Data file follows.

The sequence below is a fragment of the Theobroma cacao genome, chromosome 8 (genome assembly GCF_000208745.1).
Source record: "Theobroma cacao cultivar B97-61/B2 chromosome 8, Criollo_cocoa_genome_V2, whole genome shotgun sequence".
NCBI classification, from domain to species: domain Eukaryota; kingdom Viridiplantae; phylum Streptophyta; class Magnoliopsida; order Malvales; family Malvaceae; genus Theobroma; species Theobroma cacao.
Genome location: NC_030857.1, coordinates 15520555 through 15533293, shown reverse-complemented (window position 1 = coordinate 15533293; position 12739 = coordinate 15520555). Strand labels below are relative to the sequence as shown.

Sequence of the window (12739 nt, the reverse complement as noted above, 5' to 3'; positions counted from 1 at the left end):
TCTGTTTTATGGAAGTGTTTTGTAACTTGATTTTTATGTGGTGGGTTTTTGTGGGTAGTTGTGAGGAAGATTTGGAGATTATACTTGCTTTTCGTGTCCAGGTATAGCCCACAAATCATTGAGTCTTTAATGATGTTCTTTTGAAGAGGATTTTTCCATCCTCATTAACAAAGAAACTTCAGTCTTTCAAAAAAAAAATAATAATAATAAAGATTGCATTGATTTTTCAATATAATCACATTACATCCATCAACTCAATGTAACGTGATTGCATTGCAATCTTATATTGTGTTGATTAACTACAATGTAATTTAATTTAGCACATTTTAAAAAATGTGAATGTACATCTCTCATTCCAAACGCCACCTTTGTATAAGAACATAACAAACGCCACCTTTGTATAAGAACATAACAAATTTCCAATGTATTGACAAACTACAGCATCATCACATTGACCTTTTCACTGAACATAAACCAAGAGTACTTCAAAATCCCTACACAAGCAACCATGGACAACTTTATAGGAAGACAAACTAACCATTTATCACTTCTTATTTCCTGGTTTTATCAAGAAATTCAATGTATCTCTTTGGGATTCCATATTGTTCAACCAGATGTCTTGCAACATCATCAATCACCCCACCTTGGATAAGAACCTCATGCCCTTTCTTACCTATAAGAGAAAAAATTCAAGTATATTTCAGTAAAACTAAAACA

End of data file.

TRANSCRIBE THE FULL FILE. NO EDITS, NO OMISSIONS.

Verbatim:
The sequence below is a fragment of the Theobroma cacao genome, chromosome 8 (genome assembly GCF_000208745.1).
Source record: "Theobroma cacao cultivar B97-61/B2 chromosome 8, Criollo_cocoa_genome_V2, whole genome shotgun sequence".
NCBI classification, from domain to species: domain Eukaryota; kingdom Viridiplantae; phylum Streptophyta; class Magnoliopsida; order Malvales; family Malvaceae; genus Theobroma; species Theobroma cacao.
Genome location: NC_030857.1, coordinates 15520555 through 15533293, shown reverse-complemented (window position 1 = coordinate 15533293; position 12739 = coordinate 15520555). Strand labels below are relative to the sequence as shown.

Sequence of the window (12739 nt, the reverse complement as noted above, 5' to 3'; positions counted from 1 at the left end):
TCTGTTTTATGGAAGTGTTTTGTAACTTGATTTTTATGTGGTGGGTTTTTGTGGGTAGTTGTGAGGAAGATTTGGAGATTATACTTGCTTTTCGTGTCCAGGTATAGCCCACAAATCATTGAGTCTTTAATGATGTTCTTTTGAAGAGGATTTTTCCATCCTCATTAACAAAGAAACTTCAGTCTTTCAAAAAAAAAATAATAATAATAAAGATTGCATTGATTTTTCAATATAATCACATTACATCCATCAACTCAATGTAACGTGATTGCATTGCAATCTTATATTGTGTTGATTAACTACAATGTAATTTAATTTAGCACATTTTAAAAAATGTGAATGTACATCTCTCATTCCAAACGCCACCTTTGTATAAGAACATAACAAACGCCACCTTTGTATAAGAACATAACAAATTTCCAATGTATTGACAAACTACAGCATCATCACATTGACCTTTTCACTGAACATAAACCAAGAGTACTTCAAAATCCCTACACAAGCAACCATGGACAACTTTATAGGAAGACAAACTAACCATTTATCACTTCTTATTTCCTGGTTTTATCAAGAAATTCAATGTATCTCTTTGGGATTCCATATTGTTCAACCAGATGTCTTGCAACATCATCAATCACCCCACCTTGGATAAGAACCTCATGCCCTTTCTTACCTATAAGAGAAAAAATTCAAGTATATTTCAGTAAAACTAAAACA